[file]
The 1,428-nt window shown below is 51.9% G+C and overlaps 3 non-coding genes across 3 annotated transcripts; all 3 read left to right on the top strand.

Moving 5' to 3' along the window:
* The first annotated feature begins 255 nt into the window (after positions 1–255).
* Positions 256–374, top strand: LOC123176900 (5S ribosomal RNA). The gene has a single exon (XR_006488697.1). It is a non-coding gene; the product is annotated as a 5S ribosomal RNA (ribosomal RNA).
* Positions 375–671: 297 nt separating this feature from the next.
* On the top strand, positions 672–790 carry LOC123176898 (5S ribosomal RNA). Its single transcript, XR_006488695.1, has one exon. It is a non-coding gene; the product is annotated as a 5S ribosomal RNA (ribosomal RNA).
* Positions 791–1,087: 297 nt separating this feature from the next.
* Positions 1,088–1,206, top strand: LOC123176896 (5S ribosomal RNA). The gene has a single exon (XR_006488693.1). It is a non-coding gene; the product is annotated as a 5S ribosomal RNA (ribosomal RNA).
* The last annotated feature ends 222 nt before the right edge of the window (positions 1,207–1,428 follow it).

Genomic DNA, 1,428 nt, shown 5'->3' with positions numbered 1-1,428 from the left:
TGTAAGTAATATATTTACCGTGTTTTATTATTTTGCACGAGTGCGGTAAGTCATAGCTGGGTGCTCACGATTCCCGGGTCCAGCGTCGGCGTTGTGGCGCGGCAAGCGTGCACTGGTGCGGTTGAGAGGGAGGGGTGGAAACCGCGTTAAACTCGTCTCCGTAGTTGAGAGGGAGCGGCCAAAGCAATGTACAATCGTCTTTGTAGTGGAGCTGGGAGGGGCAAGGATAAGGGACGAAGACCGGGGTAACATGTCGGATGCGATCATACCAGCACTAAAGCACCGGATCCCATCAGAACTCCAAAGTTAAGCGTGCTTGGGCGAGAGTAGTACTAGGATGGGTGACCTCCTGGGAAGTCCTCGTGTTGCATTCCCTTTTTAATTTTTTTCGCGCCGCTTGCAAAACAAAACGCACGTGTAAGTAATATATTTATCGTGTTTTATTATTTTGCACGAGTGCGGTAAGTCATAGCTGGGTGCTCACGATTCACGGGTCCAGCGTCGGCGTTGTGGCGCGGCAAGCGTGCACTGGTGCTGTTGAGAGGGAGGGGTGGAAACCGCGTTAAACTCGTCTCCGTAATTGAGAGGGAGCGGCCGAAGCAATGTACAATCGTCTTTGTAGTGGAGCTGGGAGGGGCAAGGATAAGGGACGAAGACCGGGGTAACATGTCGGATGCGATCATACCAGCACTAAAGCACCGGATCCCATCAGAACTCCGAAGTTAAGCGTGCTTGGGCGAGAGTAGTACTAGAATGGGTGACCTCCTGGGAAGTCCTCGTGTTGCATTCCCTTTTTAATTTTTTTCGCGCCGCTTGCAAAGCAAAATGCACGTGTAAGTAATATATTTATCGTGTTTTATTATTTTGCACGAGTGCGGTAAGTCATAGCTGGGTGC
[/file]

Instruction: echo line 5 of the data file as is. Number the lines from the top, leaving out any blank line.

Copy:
* Positions 375–671: 297 nt separating this feature from the next.